The Annals of the Civil War Written by Leading Participants North and South (ed. Alexander Kelly McClure), Vicksburg during the siege. (search)
he wharf to stop the prisoners who had gotten so far, and to put them in parole camp at that point. The prisoners attacked them, broke through the line, and flung some of them into the gutter. They soon yielded to reason, however, and surrendered their paroles to the provost marshal. And this was the last I saw of the ill-starved garrison until, at Enterprise, Mr. Davis told them that Bragg would pave Rosecrans' way in gold if he (Bragg) could get the Federal general to attack him on Lookout Mountain — with more of the same sort; and where Johnston, following, spoke more to the point, in saying: Soldiers! I hope to see you soon, with arms in your hands, in the presence of the enemy! Who was to blame? The answer is, everybody-nobody. There were great adverse odds to begin with. General Grant, according to Badeau, had 130,000 men at his disposal with which to effect the reduction of Vicksburg; while the effectives of Johnston and Pemberton combined-and they were never combined-
The Annals of the Civil War Written by Leading Participants North and South (ed. Alexander Kelly McClure), Recollections of Grant. (search)
got on another steamer, which on our way up the river stuck on a sand-bar for days. My leave was for but a month, and in this vexing way was the time so precious to me being lost. At last I got home, saw my friends, and after eight days there, the only time spent at home during the whole four years war, I hurried back to join my corps, which was then on its march to Chattanooga. There I saw Grant, the last time for many months, preparing for the great battles of Missionary Ridge and Lookout Mountain. I was under Sherman now, and joining in the charge made by a part of Smith's Division, on the right wing of Bragg's army, was surrounded and captured. It was the last battle of my life. I saw my sword, and pistols, and purse divided among a corporal and two privates, who came near shooting each other on account of the trophies captured from the young Yankee. I also saw, however, from the top of Mission Ridge, the flying enemy, and the grand advance of Thomas' and Sherman's armies.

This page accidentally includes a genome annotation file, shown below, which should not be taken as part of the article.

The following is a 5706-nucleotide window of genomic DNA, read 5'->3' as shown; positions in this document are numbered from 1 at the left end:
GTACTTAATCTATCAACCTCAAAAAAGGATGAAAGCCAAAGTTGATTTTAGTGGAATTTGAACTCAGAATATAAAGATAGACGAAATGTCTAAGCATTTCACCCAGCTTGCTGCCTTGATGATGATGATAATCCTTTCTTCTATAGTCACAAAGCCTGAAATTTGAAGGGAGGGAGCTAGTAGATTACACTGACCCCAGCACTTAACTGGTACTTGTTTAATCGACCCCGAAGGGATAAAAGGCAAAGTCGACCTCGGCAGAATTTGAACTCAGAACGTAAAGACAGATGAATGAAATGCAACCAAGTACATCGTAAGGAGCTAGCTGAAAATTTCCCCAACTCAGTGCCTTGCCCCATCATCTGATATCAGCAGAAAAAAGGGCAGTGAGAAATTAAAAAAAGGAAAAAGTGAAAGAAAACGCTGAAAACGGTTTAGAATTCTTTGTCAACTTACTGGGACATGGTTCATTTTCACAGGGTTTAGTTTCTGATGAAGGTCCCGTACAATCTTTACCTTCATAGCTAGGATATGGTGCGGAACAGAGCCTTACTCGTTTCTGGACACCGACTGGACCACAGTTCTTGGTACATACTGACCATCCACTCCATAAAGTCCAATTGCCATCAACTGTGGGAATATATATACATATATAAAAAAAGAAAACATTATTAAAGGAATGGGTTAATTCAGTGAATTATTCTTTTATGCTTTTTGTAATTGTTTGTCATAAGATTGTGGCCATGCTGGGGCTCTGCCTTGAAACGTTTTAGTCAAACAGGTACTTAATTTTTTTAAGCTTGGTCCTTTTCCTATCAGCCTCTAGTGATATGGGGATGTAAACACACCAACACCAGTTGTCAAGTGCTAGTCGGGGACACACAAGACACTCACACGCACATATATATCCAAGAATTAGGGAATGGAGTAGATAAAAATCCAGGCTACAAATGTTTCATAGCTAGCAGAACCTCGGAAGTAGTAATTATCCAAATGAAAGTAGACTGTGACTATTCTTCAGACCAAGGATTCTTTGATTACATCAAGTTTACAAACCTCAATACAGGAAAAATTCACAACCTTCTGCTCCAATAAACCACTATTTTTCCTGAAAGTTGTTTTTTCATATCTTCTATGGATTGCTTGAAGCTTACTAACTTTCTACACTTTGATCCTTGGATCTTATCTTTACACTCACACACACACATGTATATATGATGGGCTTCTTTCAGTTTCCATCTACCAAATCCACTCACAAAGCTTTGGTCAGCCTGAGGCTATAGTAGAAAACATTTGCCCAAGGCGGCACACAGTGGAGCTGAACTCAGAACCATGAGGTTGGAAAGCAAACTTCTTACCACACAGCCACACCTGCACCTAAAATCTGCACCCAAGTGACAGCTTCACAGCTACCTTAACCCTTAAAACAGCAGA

its-apparently already in hand-had worn public patience so threadbare, that it refused to regard Chickamauga as anything more than another of those aimless killings, which had so often drenched the West, to no avail. Strong and open expression was made of the popular wish for General Bragg's removal; but Mr. Davis refused — as ever — to hear the people's voice, in a matter of policy. He retained General Bragg, and the people held him responsible for what they claimed was the result-Lookout Mountain! Fas est ab hoste doceri. Public clamor at the North declared that loss of command should reward Rosecrans for loss of the battle; and, in mid-October, he was superseded by General Grant. Like all popular heroes of the war, Grant had become noted, rather through hard-hitting than strategic combination. His zenith was mounted on the capture of Vicksburg; a project which northern generals denounced as bad soldiership and possible of success, only through an enemy's weakness. At
Ulysses S. Grant, Personal Memoirs of U. S. Grant, First meeting with Secretary Stanton-General Rosecrans-Commanding military division of Mississippi-Andrew Johnson's Address-arrival at Chattanooga (search)
The battle was fought on the 19th and 20th of September, and Rosecrans was badly defeated, with a heavy loss in artillery and some sixteen thousand men killed, wounded and captured. The corps under Major-General George H. Thomas stood its ground, while Rosecrans, with Crittenden and McCook, returned to Chattanooga. Thomas returned also, but later, and with his troops in good order. Bragg followed and took possession of Missionary Ridge, overlooking Chattanooga. He also occupied Lookout Mountain, west of the town, which Rosecrans had abandoned, and with it his control of the river and the river road as far back as Bridgeport. The National troops were now strongly intrenched in Chattanooga Valley, with the Tennessee River behind them and the enemy occupying commanding heights to the east and west, with a strong line across the valley from mountain to mountain, and with Chattanooga Creek, for a large part of the way, in front of their line. On the 29th [of September] Halleck